“Right from the beginning you knew this was different”
‘28 Days Later‘ is often attributed for reinvigorating the zombie movie genre through the introduction of the running zombie, which has become a staple in pretty much every zombie film since, including ‘Dawn of the Dead’ (2004), ‘REC•‘ (2007), ‘World War Z’ (2013), ‘Train to Busan’ (2016) and many more. However, whilst the film did indeed popularise the running zombie, it had in fact already been done as far back as Umberto Lenzi’s “Nightmare City” (1980).
When 28 Days Later was originally released in 2002 I was working around Wembley and remember seeing the billboards up with their bold, graphic, red and black biohazard stencil look. I first saw the film fresh, having seen not a single preview or trailer, so went in with no expectations whatsoever. What struck me most from the outset was how much closer the film felt than anything like it before. It was set on the very streets where we’d go to clubs like The End just off Tottenham Court Road, where Jim would set off the alarm of an abandoned car (pictured above). The film also had a very authentic British feel to it. Unlike the wooden, middle-class, rom-com guff of Richard Curtis, 28 Days Later was raw and aggressive and something I could truly envision on the streets of London. In fact, it is one of very few films that actually depicts London authentically. The only others I can think of are ‘The Day the Earth Caught Fire‘ (1961), ‘Withnail and I‘ (1987), ‘Tony London Serial Killer‘ (2009) and ‘Skyfall‘ (2012).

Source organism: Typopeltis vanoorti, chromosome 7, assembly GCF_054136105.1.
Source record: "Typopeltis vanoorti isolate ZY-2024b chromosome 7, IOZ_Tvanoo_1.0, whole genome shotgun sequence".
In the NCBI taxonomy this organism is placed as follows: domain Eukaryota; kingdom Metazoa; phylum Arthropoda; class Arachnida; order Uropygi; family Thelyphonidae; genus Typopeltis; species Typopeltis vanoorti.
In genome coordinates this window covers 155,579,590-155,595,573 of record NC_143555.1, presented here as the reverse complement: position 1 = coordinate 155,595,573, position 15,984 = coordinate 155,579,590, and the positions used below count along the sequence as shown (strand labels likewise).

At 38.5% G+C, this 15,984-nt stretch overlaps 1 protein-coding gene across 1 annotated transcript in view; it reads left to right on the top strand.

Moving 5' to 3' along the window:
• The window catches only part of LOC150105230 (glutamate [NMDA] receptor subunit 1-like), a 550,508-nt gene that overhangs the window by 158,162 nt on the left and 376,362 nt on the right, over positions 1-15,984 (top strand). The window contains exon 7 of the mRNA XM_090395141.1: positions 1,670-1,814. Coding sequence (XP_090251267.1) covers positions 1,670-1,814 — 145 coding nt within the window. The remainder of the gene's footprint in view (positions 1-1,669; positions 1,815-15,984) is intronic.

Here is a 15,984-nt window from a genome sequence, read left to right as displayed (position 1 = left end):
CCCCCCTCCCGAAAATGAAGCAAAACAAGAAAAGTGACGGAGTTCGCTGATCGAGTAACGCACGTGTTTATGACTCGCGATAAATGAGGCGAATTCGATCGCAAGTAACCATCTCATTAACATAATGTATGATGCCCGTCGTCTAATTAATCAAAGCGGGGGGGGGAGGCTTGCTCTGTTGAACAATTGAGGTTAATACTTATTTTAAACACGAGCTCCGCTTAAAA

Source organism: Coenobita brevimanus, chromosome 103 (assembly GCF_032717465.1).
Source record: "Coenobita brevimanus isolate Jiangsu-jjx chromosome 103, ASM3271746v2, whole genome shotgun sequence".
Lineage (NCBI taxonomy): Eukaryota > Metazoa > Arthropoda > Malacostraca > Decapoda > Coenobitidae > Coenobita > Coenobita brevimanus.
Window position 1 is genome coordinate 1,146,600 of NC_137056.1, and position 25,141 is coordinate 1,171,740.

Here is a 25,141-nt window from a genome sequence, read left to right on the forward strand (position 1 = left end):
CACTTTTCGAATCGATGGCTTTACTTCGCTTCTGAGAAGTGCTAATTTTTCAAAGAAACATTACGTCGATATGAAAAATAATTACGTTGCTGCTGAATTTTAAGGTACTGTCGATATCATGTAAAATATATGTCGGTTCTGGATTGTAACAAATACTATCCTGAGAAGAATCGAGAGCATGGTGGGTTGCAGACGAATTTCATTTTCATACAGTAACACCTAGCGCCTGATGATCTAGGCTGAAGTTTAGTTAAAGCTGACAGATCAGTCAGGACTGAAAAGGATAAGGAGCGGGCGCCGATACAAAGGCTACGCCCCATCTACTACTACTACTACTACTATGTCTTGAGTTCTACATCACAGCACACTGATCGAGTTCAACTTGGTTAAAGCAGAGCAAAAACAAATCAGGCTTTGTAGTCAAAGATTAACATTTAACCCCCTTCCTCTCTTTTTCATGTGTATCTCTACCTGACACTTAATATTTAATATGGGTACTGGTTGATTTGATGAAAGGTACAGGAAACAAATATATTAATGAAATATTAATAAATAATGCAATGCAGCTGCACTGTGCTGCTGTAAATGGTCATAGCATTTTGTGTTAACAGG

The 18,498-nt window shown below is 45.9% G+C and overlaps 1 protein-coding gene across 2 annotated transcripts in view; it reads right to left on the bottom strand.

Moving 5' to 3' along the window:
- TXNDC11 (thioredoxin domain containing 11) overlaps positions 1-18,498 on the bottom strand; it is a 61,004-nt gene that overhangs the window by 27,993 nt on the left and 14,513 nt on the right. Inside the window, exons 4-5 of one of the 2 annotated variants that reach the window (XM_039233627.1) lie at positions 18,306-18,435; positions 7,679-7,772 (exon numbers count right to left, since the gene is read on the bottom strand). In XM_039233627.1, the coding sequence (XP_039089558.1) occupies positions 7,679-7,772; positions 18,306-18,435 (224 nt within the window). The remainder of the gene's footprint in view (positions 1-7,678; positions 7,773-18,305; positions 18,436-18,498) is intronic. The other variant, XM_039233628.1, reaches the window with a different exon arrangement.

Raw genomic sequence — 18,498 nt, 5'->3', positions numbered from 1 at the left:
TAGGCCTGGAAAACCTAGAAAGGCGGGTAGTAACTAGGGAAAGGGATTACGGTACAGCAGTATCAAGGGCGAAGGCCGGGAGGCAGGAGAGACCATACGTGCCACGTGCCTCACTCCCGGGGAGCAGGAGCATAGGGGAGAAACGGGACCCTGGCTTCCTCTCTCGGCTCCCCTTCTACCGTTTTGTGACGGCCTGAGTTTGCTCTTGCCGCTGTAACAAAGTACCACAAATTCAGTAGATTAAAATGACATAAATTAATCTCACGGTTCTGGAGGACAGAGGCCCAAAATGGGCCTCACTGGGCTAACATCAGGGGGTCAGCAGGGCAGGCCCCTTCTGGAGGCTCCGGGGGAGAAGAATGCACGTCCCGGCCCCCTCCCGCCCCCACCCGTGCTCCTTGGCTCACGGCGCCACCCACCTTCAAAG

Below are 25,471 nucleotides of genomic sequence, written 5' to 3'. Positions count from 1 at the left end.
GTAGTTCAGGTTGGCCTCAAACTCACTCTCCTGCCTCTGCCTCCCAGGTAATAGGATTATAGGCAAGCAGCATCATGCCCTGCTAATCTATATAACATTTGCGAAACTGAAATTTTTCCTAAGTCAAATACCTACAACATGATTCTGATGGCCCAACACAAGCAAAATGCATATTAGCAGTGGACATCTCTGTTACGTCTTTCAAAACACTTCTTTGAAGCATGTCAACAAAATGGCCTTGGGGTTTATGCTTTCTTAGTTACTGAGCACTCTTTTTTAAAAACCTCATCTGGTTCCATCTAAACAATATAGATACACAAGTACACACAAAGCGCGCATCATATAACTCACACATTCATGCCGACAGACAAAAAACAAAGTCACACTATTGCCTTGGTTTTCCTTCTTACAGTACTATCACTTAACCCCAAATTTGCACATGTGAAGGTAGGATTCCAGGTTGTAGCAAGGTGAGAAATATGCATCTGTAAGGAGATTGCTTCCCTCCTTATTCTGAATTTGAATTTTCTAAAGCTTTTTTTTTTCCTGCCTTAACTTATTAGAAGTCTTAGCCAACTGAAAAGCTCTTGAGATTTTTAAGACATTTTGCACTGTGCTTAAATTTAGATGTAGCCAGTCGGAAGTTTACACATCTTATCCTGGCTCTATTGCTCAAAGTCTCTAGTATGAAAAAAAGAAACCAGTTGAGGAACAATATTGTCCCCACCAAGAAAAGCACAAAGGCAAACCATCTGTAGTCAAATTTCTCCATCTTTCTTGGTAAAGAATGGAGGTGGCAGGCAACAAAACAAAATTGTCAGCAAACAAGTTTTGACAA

Parallels can be drawn with movies such as ‘The Omega Man’ (1971) which preceded it, but the film felt much removed from the high-budget Hollywood gloss of predictable characters, generic casting and over-dependence upon VFX. Boyle also dispensed with some real-world logic in favour of more striking and charged visuals. For example, there is no logical explanation as to why no bodies are present during the film’s opening. This was a conscious decision in favour of achieving something more abstract and stirring. Some of its visuals would also echo scenes of 9/11 which had occurred during its production though not a direct point of reference.
“It was coming in through your windows”